“I get completely caught up in fire-fighting and can’t find the time to advance my longer-term priorities.”- It’s a common managerial wailing. We all have either used it ourselves or have heard people around us use it at work. The frustration one feels, when ‘the urgent’ crowds out ‘the important’ is something we all have experienced.
So, how do we deal with this? Here are some strategies that can help.
The first is having clear and realistic longer-term priorities. If you haven’t defined your A-item priorities, or if you are trying to take on too much, it’s hard to avoid getting sucked into a black hole. You can’t realistically hope to advance more than four or five significant strategic initiatives. So, what are they? What are you going to try to do and what are you not going to try to do? Your bosses will evaluate you on whether or not you got a few key things accomplished, so it’s essential to be clear about what those are. Devote some time to clarifying and getting buy-in from them. Write them down. Put them up on the wall. Look at them every day and ask yourself, “How does, what I’m doing now help to advance these?”
A second strategy is to distinguish between unproductive and productive tactical effort. Just because you are devoting a lot of effort to solving specific problems, or advancing particular short-term goals, doesn’t necessarily mean you are caught up in “fire-fighting.” If you are proactively defining your agenda and focusing on specific issues to lay the foundation for accomplishing your strategic priorities, that’s good. If you are reacting to events and end up devoting significant time to issues unrelated to achieving your A-item priorities, that’s bad. Stay clear in your mind about this distinction and use it to evaluate progress.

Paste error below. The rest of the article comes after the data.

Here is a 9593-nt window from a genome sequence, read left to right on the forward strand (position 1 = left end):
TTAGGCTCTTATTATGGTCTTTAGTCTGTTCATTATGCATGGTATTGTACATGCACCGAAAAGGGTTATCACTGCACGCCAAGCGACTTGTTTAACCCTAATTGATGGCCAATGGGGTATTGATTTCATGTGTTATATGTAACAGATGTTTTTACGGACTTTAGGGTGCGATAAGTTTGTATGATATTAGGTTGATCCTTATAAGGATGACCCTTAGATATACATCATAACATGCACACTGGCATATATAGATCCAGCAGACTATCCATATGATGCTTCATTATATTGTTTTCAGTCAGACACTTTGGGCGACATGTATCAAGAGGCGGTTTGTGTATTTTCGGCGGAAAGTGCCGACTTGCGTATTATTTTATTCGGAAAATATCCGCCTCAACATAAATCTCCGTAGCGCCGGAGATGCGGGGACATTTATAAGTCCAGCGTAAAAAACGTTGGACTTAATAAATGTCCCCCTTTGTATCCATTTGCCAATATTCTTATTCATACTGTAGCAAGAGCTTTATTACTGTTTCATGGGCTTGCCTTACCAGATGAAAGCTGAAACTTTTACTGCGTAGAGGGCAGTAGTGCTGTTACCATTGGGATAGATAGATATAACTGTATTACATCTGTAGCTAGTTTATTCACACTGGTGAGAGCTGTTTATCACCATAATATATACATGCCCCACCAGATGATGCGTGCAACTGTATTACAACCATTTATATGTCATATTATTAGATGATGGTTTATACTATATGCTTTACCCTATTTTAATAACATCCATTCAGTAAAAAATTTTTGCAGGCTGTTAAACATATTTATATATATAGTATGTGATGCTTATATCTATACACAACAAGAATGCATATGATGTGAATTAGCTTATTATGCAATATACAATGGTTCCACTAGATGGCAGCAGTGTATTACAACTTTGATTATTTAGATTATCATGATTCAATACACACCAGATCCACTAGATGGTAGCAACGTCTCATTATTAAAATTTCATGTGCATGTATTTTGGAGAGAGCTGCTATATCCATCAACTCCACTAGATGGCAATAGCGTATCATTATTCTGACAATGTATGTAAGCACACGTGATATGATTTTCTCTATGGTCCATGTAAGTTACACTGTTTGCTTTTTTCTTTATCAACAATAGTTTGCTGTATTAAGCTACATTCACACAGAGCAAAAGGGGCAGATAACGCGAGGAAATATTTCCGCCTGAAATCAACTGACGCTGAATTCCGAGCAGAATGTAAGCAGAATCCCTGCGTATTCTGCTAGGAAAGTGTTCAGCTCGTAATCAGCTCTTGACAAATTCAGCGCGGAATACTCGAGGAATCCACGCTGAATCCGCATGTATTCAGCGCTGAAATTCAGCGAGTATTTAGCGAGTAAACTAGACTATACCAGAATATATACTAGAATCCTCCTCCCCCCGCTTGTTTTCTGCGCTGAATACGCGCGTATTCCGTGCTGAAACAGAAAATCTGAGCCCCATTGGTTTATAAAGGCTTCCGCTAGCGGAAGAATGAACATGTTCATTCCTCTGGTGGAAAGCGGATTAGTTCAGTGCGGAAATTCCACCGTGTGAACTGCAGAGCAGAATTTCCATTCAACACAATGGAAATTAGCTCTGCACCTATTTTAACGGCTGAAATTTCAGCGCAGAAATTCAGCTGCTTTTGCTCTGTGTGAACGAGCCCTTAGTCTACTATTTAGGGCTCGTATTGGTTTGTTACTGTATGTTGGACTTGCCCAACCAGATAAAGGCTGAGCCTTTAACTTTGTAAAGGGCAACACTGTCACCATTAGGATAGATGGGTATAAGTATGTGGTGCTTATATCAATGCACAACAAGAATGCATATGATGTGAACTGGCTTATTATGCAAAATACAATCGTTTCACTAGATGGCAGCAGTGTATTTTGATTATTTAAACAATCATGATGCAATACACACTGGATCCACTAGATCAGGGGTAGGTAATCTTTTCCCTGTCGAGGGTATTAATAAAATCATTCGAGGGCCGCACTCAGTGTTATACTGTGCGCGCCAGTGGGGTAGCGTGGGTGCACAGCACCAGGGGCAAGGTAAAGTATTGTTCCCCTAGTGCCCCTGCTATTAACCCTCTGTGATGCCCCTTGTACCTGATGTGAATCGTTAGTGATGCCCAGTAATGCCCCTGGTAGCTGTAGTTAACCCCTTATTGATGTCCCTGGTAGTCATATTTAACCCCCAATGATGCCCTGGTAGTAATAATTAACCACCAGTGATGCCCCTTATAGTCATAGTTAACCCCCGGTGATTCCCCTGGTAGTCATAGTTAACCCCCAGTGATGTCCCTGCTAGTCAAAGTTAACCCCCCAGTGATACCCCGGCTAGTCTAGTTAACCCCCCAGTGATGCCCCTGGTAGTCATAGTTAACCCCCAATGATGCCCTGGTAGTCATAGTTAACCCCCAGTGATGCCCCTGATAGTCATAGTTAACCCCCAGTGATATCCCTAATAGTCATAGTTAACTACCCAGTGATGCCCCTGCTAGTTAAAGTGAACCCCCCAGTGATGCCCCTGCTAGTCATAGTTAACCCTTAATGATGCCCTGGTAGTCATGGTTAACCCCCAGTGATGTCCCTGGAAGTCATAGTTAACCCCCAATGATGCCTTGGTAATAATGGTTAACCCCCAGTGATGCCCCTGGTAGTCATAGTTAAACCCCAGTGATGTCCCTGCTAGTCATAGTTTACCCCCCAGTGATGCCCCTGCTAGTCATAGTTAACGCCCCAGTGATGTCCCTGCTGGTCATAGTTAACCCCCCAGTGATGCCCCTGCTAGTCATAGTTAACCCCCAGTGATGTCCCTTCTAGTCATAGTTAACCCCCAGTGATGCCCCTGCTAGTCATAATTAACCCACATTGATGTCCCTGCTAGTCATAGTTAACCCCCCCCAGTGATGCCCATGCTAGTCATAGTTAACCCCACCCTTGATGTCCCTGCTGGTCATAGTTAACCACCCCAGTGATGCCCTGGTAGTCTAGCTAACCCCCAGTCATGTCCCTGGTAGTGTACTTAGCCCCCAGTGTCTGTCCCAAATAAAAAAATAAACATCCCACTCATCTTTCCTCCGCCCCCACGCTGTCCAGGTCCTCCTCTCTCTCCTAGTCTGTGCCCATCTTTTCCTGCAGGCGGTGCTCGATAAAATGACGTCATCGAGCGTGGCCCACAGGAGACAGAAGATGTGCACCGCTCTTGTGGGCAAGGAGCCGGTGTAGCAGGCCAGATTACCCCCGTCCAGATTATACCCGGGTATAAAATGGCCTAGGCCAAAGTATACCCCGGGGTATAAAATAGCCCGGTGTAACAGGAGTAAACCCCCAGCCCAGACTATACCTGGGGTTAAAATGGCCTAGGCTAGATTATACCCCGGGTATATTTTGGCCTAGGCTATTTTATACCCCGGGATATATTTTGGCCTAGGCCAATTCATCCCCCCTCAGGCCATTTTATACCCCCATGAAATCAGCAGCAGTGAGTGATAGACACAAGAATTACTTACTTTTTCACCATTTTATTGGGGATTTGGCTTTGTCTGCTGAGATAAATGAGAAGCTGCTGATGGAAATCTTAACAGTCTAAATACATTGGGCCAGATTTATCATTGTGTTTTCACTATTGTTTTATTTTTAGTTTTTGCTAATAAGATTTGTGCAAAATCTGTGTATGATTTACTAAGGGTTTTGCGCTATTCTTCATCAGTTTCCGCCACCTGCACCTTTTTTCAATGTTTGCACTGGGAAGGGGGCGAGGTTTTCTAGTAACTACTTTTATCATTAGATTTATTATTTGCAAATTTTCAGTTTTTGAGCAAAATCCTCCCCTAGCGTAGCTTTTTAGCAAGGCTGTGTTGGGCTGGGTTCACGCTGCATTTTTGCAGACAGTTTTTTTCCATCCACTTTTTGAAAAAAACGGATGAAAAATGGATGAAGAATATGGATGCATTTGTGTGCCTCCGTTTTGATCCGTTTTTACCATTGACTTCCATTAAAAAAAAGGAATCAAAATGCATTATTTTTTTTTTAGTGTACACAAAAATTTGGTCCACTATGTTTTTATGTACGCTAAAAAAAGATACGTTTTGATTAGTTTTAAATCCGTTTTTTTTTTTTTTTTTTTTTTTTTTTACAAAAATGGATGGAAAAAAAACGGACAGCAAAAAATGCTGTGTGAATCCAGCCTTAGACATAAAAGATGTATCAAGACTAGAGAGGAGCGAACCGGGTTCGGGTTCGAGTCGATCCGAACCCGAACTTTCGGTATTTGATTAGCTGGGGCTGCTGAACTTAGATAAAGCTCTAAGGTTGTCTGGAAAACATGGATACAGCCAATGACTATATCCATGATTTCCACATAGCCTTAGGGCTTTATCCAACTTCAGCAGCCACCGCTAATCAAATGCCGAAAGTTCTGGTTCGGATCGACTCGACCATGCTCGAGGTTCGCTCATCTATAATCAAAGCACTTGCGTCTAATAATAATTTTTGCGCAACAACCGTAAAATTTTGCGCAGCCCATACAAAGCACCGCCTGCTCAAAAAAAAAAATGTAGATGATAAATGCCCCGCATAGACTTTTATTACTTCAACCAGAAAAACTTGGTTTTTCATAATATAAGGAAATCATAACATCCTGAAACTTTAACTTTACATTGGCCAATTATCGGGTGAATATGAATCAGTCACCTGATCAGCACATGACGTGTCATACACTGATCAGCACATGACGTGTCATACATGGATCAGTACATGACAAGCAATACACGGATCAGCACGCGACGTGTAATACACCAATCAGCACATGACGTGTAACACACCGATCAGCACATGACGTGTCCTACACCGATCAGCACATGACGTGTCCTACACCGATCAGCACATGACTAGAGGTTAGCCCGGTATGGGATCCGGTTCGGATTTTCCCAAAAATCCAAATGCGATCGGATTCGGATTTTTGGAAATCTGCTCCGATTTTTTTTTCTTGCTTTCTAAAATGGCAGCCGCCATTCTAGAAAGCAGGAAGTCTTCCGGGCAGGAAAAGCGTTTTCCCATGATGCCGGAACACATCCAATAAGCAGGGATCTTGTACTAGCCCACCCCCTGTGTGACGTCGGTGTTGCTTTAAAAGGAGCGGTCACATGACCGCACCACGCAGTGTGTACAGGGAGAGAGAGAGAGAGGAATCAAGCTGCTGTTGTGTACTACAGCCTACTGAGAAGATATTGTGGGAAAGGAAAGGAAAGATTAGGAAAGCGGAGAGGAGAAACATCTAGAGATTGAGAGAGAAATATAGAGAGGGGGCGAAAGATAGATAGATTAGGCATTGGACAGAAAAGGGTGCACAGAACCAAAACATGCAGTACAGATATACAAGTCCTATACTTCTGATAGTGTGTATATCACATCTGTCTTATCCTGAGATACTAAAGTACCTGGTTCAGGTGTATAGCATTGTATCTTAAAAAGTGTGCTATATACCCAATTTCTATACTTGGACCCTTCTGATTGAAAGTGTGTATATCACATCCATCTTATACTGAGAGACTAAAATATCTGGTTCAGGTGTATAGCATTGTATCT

A third strategy is to delegate more effectively. Do not race to a rescue. This may have yielded success in low-level managerial positions, but it’s a recipe for trouble in more senior positions. Any time a subordinate brings you a problem, ask yourself, “Is this really something that I need to be involved with?” If not, tell them to come back with a strategy for dealing with the issue; not a solution, just a strategy. If they can’t, then perhaps you need to think about building a stronger team.
A fourth strategy is to establish and rigorously defend your boundaries. Set aside some time, even if it’s just half an hour each day, when you turn off the mobile phone and let the calls go to voicemail. If you start getting drawn into something ‘urgent’, take a step back and ask yourself, “What is the best use of my time right now? How important is this today? How important will it be three months and six months down the road?” If you do have to focus on a fire-fighting task, set limits on how much time you will devote to it and stick to them. You have to vigorously protect your boundaries. No one else will.
Finally, think hard about whether you are part of the problem or part of the solution. Are you unnecessarily driving the people who work for you into a fire-fighting mode? In many organizations, the real rules of the game are such that people are rewarded for solving problems and not for preventing them.
The team at Actuate Business Consulting, a knowledge-based management consulting firm in India, believes that it’s particularly difficult for leaders making transitions into new roles because there is so much to learn and do – but it does afflict most managers to some degree. The challenge of differentiating between urgent and important is real. The key is having a clarity with regard to priorities and not drive people into a fire-fighting mode.